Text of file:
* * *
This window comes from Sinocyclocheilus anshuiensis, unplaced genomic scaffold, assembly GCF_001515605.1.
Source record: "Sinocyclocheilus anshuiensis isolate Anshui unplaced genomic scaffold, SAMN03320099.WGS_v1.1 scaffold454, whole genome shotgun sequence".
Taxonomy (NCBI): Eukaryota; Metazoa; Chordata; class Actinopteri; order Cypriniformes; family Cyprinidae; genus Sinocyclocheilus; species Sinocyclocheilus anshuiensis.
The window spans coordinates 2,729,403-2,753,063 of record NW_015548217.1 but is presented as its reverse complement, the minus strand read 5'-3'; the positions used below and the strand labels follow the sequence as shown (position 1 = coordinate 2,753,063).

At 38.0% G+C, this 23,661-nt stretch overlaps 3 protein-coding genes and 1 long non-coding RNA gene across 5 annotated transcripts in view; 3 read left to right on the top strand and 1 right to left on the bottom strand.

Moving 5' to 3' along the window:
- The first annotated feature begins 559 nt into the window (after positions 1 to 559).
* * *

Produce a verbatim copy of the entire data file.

This window comes from Sinocyclocheilus anshuiensis, unplaced genomic scaffold, assembly GCF_001515605.1.
Source record: "Sinocyclocheilus anshuiensis isolate Anshui unplaced genomic scaffold, SAMN03320099.WGS_v1.1 scaffold454, whole genome shotgun sequence".
Taxonomy (NCBI): Eukaryota; Metazoa; Chordata; class Actinopteri; order Cypriniformes; family Cyprinidae; genus Sinocyclocheilus; species Sinocyclocheilus anshuiensis.
The window spans coordinates 2,729,403-2,753,063 of record NW_015548217.1 but is presented as its reverse complement, the minus strand read 5'-3'; the positions used below and the strand labels follow the sequence as shown (position 1 = coordinate 2,753,063).

At 38.0% G+C, this 23,661-nt stretch overlaps 3 protein-coding genes and 1 long non-coding RNA gene across 5 annotated transcripts in view; 3 read left to right on the top strand and 1 right to left on the bottom strand.

Moving 5' to 3' along the window:
- The first annotated feature begins 559 nt into the window (after positions 1 to 559).